PARIS (Reuters) – He saved Nissan Motor Co. in Japan from bankruptcy, he is guiding a revival of France’s Renault SA
and now Carlos Ghosn has set his sights on General Motors Corp.
As chief executive at Renault and its partner Nissan, he travels tens of thousands of kilometers a year and divides his time between Japan, Europe and the United States.
He is no stranger to Detroit — called Motown, short for Motors Town — and the U.S. car industry because of Nissan’s activities there and the time he spent as the head of U.S. operations for tire maker Michelin.
In February, he unveiled his recovery plan for Renault up to 2009 — based on a big boost in sales by making more attractive cars at lower costs — and said the French group would not be able to return to the U.S. market until after that.
But a dinner in Nashville with billionaire investor Kirk Kerkorian presented him with an opportunity to return to the U.S. market sooner than that, by Renault and Nissan widening their seven-year alliance to include General Motors, the world’s biggest car manufacturer.
Renault sold its American Motors Corporation (AMC) subsidiary to Chrysler in 1987.
The French Le Figaro newspaper, citing unnamed directors at Renault, said on Tuesday that Ghosn made a strong case for a possible tie-up during a board meeting on Monday.
“He detailed the weight of the U.S. group and describing, figures at hand, the power of the world’s biggest car group present industrially in 33 countries and commercially almost everywhere else,” Figaro said.
“Asked about possible problems in Europe between Renault and Opel, the European subsidiary of GM, he said he was confident about the possible future links between the two groups,” the paper said, adding Ghosn re-assured his board that his Commitment 2009 plan remained the first priority.
Adam Jones, an auto industry analyst at Morgan Stanley, said Ghosn could shake up the Detroit-centric culture of GM.
“Carlos Ghosn is an agent of change. He did things in Japan nobody thought could be done. GM needs management, product and direction. Ghosn has a strong track record here,” he said.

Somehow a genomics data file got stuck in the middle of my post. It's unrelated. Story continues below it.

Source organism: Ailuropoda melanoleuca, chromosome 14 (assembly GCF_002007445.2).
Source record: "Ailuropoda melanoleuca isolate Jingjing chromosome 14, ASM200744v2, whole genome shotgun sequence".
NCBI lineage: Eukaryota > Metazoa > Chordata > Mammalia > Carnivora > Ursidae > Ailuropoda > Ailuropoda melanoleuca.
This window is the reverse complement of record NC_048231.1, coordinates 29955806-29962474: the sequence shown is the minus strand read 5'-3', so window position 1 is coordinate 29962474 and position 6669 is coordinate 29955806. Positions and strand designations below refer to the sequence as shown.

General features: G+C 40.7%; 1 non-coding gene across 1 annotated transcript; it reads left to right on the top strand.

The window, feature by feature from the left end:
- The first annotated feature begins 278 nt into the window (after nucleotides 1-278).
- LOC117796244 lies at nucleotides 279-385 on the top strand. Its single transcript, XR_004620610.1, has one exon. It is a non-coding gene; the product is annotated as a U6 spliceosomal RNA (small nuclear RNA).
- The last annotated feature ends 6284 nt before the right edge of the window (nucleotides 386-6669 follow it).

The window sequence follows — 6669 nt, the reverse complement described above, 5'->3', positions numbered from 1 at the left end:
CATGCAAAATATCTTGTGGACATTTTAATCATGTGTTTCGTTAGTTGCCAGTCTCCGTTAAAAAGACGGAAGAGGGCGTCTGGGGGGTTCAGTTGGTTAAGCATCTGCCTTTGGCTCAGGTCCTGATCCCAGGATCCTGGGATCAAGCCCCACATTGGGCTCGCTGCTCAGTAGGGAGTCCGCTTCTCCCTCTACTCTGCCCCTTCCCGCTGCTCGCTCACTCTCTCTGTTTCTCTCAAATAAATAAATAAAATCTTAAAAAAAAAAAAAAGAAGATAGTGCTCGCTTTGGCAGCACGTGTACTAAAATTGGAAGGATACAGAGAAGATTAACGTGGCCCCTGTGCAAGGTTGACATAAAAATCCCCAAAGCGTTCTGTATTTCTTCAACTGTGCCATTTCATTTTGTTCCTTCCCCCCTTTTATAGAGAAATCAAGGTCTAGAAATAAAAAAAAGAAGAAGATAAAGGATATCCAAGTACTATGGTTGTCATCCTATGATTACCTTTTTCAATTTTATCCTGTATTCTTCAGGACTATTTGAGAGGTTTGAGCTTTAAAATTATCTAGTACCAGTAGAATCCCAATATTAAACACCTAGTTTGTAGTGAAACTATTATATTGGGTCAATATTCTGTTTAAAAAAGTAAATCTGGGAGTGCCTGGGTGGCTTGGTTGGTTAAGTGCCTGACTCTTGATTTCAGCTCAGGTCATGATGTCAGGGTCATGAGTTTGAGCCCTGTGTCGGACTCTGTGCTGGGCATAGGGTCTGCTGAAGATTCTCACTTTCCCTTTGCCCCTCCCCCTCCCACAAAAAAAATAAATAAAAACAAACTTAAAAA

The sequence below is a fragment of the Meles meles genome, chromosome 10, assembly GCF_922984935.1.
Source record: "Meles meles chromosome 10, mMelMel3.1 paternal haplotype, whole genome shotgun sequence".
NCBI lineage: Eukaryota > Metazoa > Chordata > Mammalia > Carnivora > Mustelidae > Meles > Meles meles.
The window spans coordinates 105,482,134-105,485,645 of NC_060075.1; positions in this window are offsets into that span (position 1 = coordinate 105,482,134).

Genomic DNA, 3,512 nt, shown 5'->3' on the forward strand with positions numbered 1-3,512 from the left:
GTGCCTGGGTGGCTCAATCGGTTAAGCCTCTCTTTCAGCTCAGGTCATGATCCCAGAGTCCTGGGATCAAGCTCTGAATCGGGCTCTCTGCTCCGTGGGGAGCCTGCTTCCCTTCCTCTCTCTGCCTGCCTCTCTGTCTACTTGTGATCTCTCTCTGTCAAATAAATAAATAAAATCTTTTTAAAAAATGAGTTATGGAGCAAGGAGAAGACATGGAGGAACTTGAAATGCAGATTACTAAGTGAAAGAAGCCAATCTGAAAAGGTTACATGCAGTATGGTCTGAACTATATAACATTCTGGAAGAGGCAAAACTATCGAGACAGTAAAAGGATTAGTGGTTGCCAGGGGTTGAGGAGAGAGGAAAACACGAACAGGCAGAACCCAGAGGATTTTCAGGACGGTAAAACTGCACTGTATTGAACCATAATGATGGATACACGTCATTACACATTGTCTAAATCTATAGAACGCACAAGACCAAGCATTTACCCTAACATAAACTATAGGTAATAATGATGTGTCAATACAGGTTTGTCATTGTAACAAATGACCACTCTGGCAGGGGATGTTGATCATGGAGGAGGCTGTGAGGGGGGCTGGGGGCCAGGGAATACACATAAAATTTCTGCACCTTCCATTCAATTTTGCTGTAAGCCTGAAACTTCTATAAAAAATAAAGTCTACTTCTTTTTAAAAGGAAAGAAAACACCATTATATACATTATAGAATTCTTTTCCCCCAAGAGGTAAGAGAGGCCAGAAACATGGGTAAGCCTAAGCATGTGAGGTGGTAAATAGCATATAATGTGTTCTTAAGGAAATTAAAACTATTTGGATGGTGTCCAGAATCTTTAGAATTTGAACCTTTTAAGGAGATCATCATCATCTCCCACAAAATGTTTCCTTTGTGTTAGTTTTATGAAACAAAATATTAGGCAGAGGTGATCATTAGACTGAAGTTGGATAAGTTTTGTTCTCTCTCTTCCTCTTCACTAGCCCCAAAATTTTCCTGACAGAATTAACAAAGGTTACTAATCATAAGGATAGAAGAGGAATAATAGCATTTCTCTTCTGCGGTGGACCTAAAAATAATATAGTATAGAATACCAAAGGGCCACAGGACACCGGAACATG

Ghosn has roots in many cultures. He was born in Porto Velho in Brazil on March 9, 1954 to Lebanese parents Jorge and Rose Ghosn.
Because of poor health, the family returned to Lebanon when he was six and he was educated by French Jesuits in Beirut until he left for France aged 17.
After studying engineering, Ghosn began his career at Michelin and rose to become chairman and chief executive of its North American arm, where he oversaw a restructuring after the 1990 acquisition of Uniroyal Goodrich.
From Michelin he moved to Renault to tackle another restructuring challenge that cost 3,100 jobs and created much bad will toward the Renault brand in Belgium.
But it was his 1999 move to Japan’s Nissan that cemented his status both as a master of turnarounds and a celebrity manager.
At the conservative firm he lived up to his cost-cutting reputation, slashing 21,000 jobs and closing car plants.
Resistance to his straight, seemingly ruthless style was strong at first, but he eventually won over employees and investors by achieving the goals he set for the company.
“You can make companies work together even if they are on different continents,” Ghosn told the Stanford Graduate School of Business in February this year.
“One company does not need to take over the other, nor is it crucial for both companies’ cultures to meld into one. Preserving distinct styles helps each company’s employees identify with their employer and stay motivated,” he said at the U.S. school where his daughter Caroline studies.
Carlos Ghosn is married to Rita, who owns the My Lebanon restaurant in Tokyo, and they have four children. Their main home is in Paris.